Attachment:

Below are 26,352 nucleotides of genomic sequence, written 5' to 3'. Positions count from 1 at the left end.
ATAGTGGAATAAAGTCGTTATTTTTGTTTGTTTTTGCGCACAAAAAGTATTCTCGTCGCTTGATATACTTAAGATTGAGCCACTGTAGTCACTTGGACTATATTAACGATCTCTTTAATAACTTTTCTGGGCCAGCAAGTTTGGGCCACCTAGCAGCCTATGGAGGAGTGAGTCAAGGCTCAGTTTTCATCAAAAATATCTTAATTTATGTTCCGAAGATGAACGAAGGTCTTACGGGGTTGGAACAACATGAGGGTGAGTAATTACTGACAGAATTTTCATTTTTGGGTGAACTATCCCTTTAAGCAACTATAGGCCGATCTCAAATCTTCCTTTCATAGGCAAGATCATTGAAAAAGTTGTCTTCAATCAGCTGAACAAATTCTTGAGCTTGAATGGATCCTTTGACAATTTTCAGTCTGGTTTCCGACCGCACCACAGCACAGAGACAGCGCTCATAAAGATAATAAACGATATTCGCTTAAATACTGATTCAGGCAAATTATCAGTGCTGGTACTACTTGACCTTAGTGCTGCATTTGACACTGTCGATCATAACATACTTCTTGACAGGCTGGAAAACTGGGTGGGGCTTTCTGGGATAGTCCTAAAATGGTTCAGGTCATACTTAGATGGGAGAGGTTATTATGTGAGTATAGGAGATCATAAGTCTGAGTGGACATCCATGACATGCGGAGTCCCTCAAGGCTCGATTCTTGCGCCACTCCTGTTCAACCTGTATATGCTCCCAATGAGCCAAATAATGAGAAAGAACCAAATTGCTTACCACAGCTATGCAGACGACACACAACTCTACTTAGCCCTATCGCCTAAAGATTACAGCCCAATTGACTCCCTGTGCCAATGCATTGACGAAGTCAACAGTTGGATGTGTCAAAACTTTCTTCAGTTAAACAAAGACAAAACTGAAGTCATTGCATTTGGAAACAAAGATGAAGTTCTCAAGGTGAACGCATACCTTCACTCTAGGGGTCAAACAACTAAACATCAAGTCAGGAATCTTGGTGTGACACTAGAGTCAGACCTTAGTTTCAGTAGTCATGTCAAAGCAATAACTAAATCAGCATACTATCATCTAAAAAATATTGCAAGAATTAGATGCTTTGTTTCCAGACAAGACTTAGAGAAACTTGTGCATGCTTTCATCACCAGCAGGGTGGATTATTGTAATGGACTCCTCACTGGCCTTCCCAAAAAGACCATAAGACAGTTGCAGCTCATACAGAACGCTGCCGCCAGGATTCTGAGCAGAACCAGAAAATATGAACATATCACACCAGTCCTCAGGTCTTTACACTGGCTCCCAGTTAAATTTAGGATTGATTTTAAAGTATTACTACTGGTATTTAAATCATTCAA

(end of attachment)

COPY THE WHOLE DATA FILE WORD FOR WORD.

Below are 26,352 nucleotides of genomic sequence, written 5' to 3'. Positions count from 1 at the left end.
ATAGTGGAATAAAGTCGTTATTTTTGTTTGTTTTTGCGCACAAAAAGTATTCTCGTCGCTTGATATACTTAAGATTGAGCCACTGTAGTCACTTGGACTATATTAACGATCTCTTTAATAACTTTTCTGGGCCAGCAAGTTTGGGCCACCTAGCAGCCTATGGAGGAGTGAGTCAAGGCTCAGTTTTCATCAAAAATATCTTAATTTATGTTCCGAAGATGAACGAAGGTCTTACGGGGTTGGAACAACATGAGGGTGAGTAATTACTGACAGAATTTTCATTTTTGGGTGAACTATCCCTTTAAGCAACTATAGGCCGATCTCAAATCTTCCTTTCATAGGCAAGATCATTGAAAAAGTTGTCTTCAATCAGCTGAACAAATTCTTGAGCTTGAATGGATCCTTTGACAATTTTCAGTCTGGTTTCCGACCGCACCACAGCACAGAGACAGCGCTCATAAAGATAATAAACGATATTCGCTTAAATACTGATTCAGGCAAATTATCAGTGCTGGTACTACTTGACCTTAGTGCTGCATTTGACACTGTCGATCATAACATACTTCTTGACAGGCTGGAAAACTGGGTGGGGCTTTCTGGGATAGTCCTAAAATGGTTCAGGTCATACTTAGATGGGAGAGGTTATTATGTGAGTATAGGAGATCATAAGTCTGAGTGGACATCCATGACATGCGGAGTCCCTCAAGGCTCGATTCTTGCGCCACTCCTGTTCAACCTGTATATGCTCCCAATGAGCCAAATAATGAGAAAGAACCAAATTGCTTACCACAGCTATGCAGACGACACACAACTCTACTTAGCCCTATCGCCTAAAGATTACAGCCCAATTGACTCCCTGTGCCAATGCATTGACGAAGTCAACAGTTGGATGTGTCAAAACTTTCTTCAGTTAAACAAAGACAAAACTGAAGTCATTGCATTTGGAAACAAAGATGAAGTTCTCAAGGTGAACGCATACCTTCACTCTAGGGGTCAAACAACTAAACATCAAGTCAGGAATCTTGGTGTGACACTAGAGTCAGACCTTAGTTTCAGTAGTCATGTCAAAGCAATAACTAAATCAGCATACTATCATCTAAAAAATATTGCAAGAATTAGATGCTTTGTTTCCAGACAAGACTTAGAGAAACTTGTGCATGCTTTCATCACCAGCAGGGTGGATTATTGTAATGGACTCCTCACTGGCCTTCCCAAAAAGACCATAAGACAGTTGCAGCTCATACAGAACGCTGCCGCCAGGATTCTGAGCAGAACCAGAAAATATGAACATATCACACCAGTCCTCAGGTCTTTACACTGGCTCCCAGTTAAATTTAGGATTGATTTTAAAGTATTACTACTGGTATTTAAATCATTCAA